In China’s recent Liang Hui — the annual meetings of the National People’s Congress and Chinese People’s Political Consultative Conference — raising the size and living standards of the middle class were the primary policy objectives. China believes the answer is to urbanize, raise disposable income, and widen the social security net. These new policies fuel our desire to build businesses that deliver products and services to a larger base of wealthier and more discerning consumers in China, but give rise to corresponding challenges, which we discuss in more detail in this month’s commentary.
A scant majority of China’s population lives in urban centers. The current level of urbanization, 52%, has risen over the past 10 years from about 44%. The goal is for this to reach 60% in the coming 7 years through moving 100 million citizens from the countryside into cities. An estimated RMB 40 trillion development package has been authorized to achieve this goal before 2020, which will generate infrastructure development, commercial investment, and job creation to expand regional economies. Even if achieved, China will have a long way to go to reach the urbanization rates of South Korea, the United States and Taiwan, which all exceed 75%. Urbanization will lead to a tremendous addressable market over time, but in the near term is likely to exacerbate regional disparities in taste and affordability. The challenge for Lunar will be customer segmentation within our businesses. This reality drives our thinking in many ways. For example, it has heavily influenced our business plan for our babywear businesses, where we are increasingly pushing our managers to customize their offerings and target clearer segments and price points.
Disposable Income 
The government has targeted a 100% increase in disposable income, from RMB 21,986 to RMB 43,792, by 2020. To achieve this goal, one of the measures the government will implement is a new minimum wage, resulting in the potential for a 32% wage increase across China by the end of this decade. Although wage inflation will put labor-intensive industries under pressure, the hope is that this will create the impetus for migration to third- and fourth-tier cities, with a corresponding rise in development and incomes. Current wages for typical regions in China, and the estimated effect of new wage policies, are as follows:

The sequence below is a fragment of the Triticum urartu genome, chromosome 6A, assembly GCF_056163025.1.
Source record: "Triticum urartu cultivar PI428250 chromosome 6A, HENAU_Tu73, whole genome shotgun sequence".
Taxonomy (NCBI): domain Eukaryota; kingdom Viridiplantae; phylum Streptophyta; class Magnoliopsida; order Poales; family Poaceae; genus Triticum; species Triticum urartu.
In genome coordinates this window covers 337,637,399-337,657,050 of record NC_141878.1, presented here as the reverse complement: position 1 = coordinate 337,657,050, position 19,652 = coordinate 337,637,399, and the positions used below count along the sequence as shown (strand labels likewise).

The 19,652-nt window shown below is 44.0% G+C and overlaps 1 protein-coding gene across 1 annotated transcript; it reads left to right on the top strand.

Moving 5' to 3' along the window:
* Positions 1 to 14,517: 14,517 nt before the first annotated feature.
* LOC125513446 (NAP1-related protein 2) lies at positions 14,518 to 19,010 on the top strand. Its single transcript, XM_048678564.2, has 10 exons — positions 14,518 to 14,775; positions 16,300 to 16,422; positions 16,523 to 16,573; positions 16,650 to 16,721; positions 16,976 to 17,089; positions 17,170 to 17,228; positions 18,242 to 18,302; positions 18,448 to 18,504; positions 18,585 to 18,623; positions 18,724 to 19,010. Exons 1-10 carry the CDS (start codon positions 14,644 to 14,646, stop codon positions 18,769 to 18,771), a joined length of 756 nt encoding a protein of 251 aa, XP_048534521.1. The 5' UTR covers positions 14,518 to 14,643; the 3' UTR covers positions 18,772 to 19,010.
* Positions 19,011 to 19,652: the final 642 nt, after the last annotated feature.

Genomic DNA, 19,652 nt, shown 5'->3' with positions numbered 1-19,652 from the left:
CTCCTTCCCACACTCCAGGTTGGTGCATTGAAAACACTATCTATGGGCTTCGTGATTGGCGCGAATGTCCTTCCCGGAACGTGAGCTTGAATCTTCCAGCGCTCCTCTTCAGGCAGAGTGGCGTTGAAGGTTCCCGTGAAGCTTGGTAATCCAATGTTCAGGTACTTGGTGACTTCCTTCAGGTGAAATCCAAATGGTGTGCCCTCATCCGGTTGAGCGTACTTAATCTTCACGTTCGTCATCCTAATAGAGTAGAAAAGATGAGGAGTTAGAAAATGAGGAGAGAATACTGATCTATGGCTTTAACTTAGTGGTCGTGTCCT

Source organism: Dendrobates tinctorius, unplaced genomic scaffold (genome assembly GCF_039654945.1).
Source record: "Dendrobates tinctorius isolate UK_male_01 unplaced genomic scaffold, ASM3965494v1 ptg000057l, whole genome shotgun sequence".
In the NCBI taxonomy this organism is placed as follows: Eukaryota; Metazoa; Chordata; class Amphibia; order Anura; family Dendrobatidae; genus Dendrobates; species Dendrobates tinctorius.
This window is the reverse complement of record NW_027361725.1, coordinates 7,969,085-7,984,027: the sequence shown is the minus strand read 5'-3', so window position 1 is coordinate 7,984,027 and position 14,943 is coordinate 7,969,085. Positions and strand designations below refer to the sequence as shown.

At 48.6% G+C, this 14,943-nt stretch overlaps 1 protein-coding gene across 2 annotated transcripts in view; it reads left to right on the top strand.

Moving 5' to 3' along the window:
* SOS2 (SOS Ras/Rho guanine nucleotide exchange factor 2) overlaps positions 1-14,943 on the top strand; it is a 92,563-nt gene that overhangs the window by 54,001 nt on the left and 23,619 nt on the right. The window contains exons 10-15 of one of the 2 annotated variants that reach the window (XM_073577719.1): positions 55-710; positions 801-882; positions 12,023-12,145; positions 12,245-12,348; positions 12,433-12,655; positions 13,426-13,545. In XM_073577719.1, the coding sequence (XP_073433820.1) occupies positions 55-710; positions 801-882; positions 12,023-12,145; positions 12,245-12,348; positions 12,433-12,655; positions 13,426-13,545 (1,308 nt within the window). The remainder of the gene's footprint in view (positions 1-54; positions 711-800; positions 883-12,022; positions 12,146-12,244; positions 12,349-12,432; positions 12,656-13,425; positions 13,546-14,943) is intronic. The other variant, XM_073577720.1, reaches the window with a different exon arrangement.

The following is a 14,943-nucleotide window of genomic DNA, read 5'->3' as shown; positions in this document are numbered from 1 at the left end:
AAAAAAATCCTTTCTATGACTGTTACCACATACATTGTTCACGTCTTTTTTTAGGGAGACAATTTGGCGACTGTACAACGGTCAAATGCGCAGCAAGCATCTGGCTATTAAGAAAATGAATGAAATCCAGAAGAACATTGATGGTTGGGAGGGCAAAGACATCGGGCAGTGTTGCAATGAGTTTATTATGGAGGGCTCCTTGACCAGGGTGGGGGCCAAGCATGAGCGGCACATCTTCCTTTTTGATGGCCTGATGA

The implication for our investment strategy is to focus on higher value added businesses with strong brands and which capture consumer’s desires. For this reason, we remain focused on brands – Yeehoo, Joysun, Yeehoo, Niutou – to a greater extent than labor-intensive services, for example startup fast-food restaurants, which have been a target of significant investment over the past three years. However, it also is a reason why we are so focused on operational value add. Running businesses with the need to relocate work forces and manage rapidly rising wages, all while creating better products, requires more operational value add, i.e., sweat equity, versus cash, i.e., typical Chinese private equity. We need smart managers, and we need the processes to help them do their jobs better.
A Broader Safety Net
China remains fiscally healthy, but is increasing debt to fund the government’s secondary income re-distribution programs. Debt to GDP will rise to 2% this year, versus prior years in which the government ran a surplus of close to RMB 1 trillion. The program will target expanding social benefits on healthcare and social security, and will seek to alleviate the disparity between high rural savings and their lower urban peers. The goal is to create a greater sense of security, and thereby free up capital for consumption and for taking risk. We believe that the lack of a sense of security drives more than savings in China. It also creates the need for brands that address health, safety and quality issues, which remains a challenge and a significant opportunity.
Early Signs of Rebalancing, and the Opportunity to Succeed
While the recent Lianghui brought renewed focus on urbanization, this trend has, to be fair, long been underway. In the cities and provinces where most of our businesses are located – Yunnan, Guiyang and Sichuan, for example – growth rates are already steadily higher than first tier counterparts. Retail sales growth also demonstrates that while concerns persist about slowing demand, the purchasing power for higher quality products is strong. However, these trends are occurring in the context of a highly fragmented market, evident in businesses like snack foods where local tastes have created nationwide interest, but barriers for companies trying to expand. The clearest example may be KFC, which has become China’s most admired fast food franchise, but offers menus that differ dramatically between areas like Beijing, Shanghai and Chengdu. These complexities create barriers to entry and difficulties for management, but also opportunity for those providing the operational expertise and sweat equity necessary to succeed.